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    USACE Installs 500th Generator in Puerto Rico

    Contractor Links Cables to Generator

    Photo By Sgt. Avery Cunningham | CASTAÑER, Puerto Rico – Monte Miller, an electrician contracted by the U.S. Army...... read more read more

    CASTAÑER, PUERTO RICO

    11.10.2017

    Story by Sgt. Avery Cunningham 

    65th Press Camp Headquarters

    CASTAÑER, Puerto Rico, Nov. 10, 2017 – The U.S. Army Corps of Engineers installed their 500th generator at Hospital General Castañer, so that the hospital could maintain and repair their current generator, which had been running for 1,300 hours since Hurricane Irma. USACE is moving from reactive generator emplacement to preemptive placement.

    “Having this generator here at this hospital means we can service the generator that has been running straight since (Hurricane Irma),” said Adrián González, chief operating officer at the hospital.

    “We have been doing maintenance, but we haven’t been able to turn it down for a complete checkup,” said González. “We are aware that there are pieces and parts of that generator that are already going out, so being able to stop that generator and complete the work on it will assure us that after the power comes back on, we will have a reliable generator on site.”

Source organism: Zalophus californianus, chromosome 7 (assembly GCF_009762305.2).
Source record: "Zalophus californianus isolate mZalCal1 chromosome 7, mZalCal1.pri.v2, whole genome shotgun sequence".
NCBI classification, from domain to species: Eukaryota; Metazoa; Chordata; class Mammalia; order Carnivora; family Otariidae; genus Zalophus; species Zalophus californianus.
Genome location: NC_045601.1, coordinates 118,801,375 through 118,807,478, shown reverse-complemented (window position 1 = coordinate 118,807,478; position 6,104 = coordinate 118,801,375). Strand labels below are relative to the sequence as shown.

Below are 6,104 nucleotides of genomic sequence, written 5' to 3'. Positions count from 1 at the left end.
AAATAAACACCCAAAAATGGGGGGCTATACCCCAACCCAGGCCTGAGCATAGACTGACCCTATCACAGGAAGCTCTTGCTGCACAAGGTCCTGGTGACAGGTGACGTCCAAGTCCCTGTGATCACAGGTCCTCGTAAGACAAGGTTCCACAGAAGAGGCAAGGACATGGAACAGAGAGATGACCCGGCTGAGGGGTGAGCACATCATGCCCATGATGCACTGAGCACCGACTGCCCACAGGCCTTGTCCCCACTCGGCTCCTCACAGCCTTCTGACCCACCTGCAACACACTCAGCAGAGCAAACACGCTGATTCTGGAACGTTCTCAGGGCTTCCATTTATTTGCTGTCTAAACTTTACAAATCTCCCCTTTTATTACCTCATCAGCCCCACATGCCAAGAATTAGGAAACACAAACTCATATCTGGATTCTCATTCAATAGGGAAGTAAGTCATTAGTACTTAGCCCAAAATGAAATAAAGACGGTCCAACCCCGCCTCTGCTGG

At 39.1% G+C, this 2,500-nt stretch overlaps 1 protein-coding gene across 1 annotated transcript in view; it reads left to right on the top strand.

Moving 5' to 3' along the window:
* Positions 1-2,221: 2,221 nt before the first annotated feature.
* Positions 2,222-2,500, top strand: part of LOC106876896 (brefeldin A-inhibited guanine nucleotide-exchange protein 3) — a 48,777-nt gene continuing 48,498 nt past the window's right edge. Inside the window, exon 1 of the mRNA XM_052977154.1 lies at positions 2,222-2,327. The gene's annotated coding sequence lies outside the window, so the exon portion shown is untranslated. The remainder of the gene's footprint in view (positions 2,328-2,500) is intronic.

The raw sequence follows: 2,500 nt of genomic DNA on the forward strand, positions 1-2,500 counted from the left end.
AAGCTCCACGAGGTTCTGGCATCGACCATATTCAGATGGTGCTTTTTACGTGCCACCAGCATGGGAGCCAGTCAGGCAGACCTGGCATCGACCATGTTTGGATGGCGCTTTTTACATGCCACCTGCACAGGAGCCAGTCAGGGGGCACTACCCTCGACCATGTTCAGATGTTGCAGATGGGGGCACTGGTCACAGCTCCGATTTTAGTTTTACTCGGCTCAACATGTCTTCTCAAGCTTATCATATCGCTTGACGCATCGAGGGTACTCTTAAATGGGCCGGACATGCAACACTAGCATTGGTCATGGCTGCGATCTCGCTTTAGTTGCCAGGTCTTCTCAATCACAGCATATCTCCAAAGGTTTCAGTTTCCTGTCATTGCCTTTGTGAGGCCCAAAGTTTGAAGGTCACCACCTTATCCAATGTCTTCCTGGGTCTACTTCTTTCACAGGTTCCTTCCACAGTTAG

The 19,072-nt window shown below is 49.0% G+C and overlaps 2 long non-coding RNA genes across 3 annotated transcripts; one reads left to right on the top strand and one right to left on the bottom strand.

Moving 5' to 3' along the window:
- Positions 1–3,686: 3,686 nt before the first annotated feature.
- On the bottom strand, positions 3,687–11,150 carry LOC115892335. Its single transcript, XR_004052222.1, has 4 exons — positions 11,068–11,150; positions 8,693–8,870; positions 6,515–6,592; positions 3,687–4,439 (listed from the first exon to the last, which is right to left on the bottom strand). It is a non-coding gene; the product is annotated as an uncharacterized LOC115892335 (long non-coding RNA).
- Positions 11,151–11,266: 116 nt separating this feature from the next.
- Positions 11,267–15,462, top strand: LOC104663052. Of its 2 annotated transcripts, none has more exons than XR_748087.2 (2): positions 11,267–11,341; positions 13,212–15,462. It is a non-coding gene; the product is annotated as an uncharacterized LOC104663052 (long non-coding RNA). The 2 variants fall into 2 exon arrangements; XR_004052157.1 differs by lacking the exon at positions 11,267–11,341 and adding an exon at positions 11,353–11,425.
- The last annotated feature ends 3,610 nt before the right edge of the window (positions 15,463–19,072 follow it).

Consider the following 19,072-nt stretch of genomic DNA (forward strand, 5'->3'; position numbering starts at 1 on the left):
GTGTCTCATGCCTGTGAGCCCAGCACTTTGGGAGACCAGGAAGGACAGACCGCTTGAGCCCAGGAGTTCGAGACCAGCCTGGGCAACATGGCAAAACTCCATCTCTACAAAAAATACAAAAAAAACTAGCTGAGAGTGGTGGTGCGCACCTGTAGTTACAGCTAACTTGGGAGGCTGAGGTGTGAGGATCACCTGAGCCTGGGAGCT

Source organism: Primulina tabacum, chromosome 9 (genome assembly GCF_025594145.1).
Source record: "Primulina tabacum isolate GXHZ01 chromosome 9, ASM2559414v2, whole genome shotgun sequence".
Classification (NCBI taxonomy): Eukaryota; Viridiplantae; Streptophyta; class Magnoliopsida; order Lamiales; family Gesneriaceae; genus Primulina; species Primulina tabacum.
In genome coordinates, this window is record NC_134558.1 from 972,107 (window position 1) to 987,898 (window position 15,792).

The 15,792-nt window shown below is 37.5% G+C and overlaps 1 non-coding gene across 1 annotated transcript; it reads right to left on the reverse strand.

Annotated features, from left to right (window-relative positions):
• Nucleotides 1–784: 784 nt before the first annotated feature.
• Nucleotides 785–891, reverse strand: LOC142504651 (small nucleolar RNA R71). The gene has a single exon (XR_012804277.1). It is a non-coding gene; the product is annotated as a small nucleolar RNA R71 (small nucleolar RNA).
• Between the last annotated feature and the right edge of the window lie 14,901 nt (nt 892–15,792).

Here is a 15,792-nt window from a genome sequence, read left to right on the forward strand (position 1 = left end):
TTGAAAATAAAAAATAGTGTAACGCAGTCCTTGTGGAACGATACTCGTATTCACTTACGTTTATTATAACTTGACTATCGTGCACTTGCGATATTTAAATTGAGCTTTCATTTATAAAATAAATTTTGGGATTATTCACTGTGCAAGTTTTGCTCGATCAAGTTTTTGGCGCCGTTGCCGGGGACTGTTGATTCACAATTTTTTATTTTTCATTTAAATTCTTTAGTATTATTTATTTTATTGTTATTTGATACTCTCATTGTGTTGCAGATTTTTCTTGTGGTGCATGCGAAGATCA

The hospital is the primary employer for the town, and it provides a variety of services for residents.

    “We have a pharmacy and a shop here,” said González. “This facility here at the hospital is one of the critical areas in the neighborhood.”

    The hospital has kept running throughout the whole crisis, and the generator will allow it to continue to do so. The generator also powers the water pump for a well that the hospital uses to provide water for the community.

    “If we didn’t have power we would have to find a way to give services in our emergency room only,” said González. “We would only be able to treat minimal things in the emergency room. We would lose every single medication that has to be refrigerated. We would lose all the vaccines. There would be no water for the community or the hospital. It would mean a possible public health crisis for the area.”

    The hospital is opening clinics in small towns around the area to provide care for those who can’t make it to a health center. The vaccines they provide will reduce risk of an influenza epidemic. They also provide health and water quality information.

    “We are mass vaccinating,” said González. “There’s a lot of work that we are not doing here in the facility, but we are using the facility as a central command to do work in the communities.”

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    NEWS INFO

    Date Taken: 11.10.2017
    Date Posted: 11.11.2017 10:11
    Story ID: 254981
    Location: CASTAÑER, PR 

    Web Views: 165
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